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Should Investors Gamble on a Resurgence in Cable?

In a recent interview, Rogers Communications Inc.’s (TSX:RCI.B)(NYSE:RCI) chief executive officer Joe Natale expressed confidence in the ability of the cable industry to grow. “For the last few years, everyone believed we’re in the ninth inning of the cable business,” Natale said. “I fundamentally believe we’re actually in the second or third inning.”

What should investors make of Joe Natale’s vote of confidence?

A study released in April by Convergence Research Group Ltd. saw a decline of 220,000 traditional television subscribers in 2016. This in comparison to a decline of 190,000 in 2015. The group estimated about 250,000 customers to end their subscriptions this year. The Canadian television subscriber base is dropping 2% a year, and by 2019 Convergence Research Group expects declines to hit 3% per annum. Canadian revenue from media delivered via the internet saw growth of 35% in 2016.

Rogers and other companies, like Telus Corporation (TSX:T)(NYSE:TU) and BCE Inc. (TSX:BCE)(NYSE:BCE), have responded by investing massively in digital services. Cable companies must commit to launching an effective counter to providers like Netflix, Inc. and Amazon.com, Inc. or risk becoming only a provider of wireless data.

Rogers has drawn significant strength in its most recent earnings reports, which beat analyst expectations, from its booming wireless division. In the second quarter, Rogers added 93,000 wireless subscribers in the three months ending June 30. Joe Natale pointed out that demand for data had doubled every 16-18 months. Recently, Rogers raised rates for mobile data coverage from $5 per 100 MB to $7 on its Share Everything plans; that works out to $20 more for every gigabyte in coverage. Bell offers identical rates to its customers.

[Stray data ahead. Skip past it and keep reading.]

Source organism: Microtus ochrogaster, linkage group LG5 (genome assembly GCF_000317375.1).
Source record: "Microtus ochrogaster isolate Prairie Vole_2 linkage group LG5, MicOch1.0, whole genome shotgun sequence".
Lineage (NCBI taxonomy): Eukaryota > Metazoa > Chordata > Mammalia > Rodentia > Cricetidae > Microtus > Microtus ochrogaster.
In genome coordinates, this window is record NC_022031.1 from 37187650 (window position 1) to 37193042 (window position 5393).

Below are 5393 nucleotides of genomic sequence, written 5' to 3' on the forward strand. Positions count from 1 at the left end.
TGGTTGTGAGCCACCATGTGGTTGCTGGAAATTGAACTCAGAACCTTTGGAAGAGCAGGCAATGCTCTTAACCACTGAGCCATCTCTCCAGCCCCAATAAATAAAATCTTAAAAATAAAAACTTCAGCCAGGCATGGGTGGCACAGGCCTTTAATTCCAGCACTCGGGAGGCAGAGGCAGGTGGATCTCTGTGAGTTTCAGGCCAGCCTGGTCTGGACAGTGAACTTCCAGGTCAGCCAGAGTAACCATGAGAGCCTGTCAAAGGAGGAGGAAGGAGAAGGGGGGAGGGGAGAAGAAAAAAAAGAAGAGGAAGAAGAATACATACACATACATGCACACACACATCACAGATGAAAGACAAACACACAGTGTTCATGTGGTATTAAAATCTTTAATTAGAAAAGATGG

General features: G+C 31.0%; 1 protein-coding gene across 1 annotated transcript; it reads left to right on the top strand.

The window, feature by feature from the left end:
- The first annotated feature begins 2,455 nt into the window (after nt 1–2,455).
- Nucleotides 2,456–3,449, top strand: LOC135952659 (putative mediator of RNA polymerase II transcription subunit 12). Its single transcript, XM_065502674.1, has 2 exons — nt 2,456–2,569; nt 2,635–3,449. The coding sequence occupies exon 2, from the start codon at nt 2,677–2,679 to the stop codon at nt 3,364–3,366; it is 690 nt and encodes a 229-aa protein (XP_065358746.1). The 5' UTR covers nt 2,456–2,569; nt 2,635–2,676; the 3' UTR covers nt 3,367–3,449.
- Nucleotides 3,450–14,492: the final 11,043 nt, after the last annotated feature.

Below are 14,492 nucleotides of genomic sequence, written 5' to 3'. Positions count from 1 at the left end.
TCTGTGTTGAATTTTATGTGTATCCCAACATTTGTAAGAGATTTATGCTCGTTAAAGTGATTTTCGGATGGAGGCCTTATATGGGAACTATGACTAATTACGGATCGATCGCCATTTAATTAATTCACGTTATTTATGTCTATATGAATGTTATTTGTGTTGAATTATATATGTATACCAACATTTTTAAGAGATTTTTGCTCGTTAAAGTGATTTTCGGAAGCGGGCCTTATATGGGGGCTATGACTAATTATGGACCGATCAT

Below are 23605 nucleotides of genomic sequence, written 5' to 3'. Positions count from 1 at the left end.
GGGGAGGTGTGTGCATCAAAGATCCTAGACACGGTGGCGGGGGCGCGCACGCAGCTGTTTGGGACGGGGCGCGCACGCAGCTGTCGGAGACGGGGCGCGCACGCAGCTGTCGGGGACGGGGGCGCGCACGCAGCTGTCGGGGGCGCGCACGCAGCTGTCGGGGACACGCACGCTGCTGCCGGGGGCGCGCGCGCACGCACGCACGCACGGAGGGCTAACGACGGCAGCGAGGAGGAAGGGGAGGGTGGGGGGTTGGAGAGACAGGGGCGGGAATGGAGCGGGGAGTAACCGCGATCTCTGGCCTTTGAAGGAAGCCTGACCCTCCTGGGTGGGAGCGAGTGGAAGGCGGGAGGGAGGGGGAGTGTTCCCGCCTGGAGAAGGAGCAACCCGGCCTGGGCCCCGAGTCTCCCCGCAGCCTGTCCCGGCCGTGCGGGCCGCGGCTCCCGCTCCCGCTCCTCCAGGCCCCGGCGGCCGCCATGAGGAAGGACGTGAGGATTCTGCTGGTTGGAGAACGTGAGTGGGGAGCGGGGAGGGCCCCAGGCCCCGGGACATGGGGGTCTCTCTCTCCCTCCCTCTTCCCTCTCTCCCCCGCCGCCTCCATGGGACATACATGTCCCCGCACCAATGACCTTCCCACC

BCE Inc. released earnings on August 4 and reported a 6.7% increase in revenue to $5.7 billion. This was driven by a 7% increase in service revenue as there was sizeable growth in Bell Wireless and Bell Wireline. The company saw growth in sales of premium mobile devices and an increase in wireless customer transactions.

These cable giants are going to be increasingly reliant on wireless subscribers and rising rates to boost revenues. In addition to regular viewers cutting the cord, younger consumers are far more likely to turn to alternative providers due to lower costs and the promise of original content that companies like Netflix and Amazon are increasingly investing in. There is the potential for a partnership between cable giants and these providers, but the recent split between Netflix and Walt Disney Co. may be an indication that competition will only intensify for privilege to provide particular content.

The companies listed above do, however, provide good dividends that will still make it worth it for investors willing to add these equities to their portfolios. BCE Inc. boasts a 5% yield, Telus pays 4%, and Rogers pays 3%. Demand for data is also booming, which could offset the substantial losses in regular television subscribers for a time.

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Fool contributor Ambrose O'Callaghan has no position in any stocks mentioned. David Gardner owns shares of Amazon, Netflix, and Walt Disney. Tom Gardner owns shares of Netflix. The Motley Fool owns shares of Amazon, Netflix, and Walt Disney. Walkt Disney is a recommendation of Stock Advisor Canada.

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